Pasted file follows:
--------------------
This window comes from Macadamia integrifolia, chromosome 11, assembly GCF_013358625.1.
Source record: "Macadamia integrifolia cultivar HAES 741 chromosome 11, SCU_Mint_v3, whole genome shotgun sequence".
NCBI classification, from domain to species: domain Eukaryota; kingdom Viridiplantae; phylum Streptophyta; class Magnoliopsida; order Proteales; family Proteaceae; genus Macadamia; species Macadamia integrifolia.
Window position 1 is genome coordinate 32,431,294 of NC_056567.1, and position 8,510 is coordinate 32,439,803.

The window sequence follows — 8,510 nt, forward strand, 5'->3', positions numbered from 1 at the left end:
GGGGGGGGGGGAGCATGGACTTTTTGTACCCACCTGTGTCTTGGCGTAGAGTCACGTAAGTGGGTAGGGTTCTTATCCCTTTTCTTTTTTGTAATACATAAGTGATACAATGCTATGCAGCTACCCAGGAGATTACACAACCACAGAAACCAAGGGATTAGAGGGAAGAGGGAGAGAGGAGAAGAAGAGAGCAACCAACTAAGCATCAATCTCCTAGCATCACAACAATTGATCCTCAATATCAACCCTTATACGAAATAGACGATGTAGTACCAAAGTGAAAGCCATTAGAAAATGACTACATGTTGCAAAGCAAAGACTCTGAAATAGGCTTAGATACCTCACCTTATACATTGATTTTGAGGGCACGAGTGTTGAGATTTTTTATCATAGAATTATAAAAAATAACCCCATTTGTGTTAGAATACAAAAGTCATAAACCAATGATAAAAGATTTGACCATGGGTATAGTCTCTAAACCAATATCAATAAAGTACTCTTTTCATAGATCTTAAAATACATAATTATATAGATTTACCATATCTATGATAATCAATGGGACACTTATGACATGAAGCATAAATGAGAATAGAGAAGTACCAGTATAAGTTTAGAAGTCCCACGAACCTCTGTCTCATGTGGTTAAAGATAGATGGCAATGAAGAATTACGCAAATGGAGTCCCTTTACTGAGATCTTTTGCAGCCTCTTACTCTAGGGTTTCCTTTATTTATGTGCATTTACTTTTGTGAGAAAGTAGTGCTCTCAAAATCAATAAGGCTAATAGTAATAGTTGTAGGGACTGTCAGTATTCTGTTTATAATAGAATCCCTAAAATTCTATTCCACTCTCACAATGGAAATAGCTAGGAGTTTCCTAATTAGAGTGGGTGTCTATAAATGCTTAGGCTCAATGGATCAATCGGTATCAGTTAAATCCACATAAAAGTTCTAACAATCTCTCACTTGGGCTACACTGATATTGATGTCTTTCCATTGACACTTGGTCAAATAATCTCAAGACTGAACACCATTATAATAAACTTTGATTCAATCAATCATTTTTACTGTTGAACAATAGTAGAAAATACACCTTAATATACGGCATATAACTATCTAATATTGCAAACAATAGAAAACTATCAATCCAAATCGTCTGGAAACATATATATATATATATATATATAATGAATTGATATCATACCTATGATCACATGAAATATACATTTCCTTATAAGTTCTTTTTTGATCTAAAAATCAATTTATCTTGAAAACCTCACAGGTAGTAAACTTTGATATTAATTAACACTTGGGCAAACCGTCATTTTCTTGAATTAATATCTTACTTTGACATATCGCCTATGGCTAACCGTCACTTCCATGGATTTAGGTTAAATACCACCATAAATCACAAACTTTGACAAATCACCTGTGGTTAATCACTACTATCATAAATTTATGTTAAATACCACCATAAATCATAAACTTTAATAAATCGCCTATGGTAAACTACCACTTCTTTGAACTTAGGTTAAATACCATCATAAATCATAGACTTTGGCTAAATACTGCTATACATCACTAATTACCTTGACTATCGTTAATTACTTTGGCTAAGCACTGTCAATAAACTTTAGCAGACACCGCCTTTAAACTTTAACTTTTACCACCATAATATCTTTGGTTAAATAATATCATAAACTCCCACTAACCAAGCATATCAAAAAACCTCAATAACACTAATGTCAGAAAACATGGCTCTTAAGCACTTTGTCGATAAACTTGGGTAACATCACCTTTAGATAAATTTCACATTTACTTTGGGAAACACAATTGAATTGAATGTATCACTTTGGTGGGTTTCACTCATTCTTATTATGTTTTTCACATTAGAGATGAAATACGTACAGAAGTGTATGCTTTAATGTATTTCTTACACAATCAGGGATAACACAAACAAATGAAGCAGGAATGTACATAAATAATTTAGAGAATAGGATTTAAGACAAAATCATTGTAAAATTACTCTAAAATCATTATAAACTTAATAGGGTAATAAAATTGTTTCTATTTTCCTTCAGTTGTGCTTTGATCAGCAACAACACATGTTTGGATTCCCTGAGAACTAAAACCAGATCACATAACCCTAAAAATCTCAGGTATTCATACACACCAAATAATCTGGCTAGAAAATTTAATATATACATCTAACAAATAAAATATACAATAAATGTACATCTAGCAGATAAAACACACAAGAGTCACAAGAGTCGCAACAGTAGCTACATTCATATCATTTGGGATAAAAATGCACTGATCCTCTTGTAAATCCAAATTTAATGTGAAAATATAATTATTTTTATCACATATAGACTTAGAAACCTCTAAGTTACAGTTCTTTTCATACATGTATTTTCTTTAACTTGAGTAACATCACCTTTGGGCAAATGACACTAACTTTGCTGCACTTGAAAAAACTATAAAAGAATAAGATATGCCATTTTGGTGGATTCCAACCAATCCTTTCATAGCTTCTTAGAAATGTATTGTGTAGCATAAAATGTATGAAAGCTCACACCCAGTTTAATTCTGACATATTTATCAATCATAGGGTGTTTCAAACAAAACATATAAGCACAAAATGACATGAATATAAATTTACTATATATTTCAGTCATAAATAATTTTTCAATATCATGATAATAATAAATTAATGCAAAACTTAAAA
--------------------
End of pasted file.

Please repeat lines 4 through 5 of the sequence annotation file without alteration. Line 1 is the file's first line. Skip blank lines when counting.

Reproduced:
Window position 1 is genome coordinate 32,431,294 of NC_056567.1, and position 8,510 is coordinate 32,439,803.

The window sequence follows — 8,510 nt, forward strand, 5'->3', positions numbered from 1 at the left end: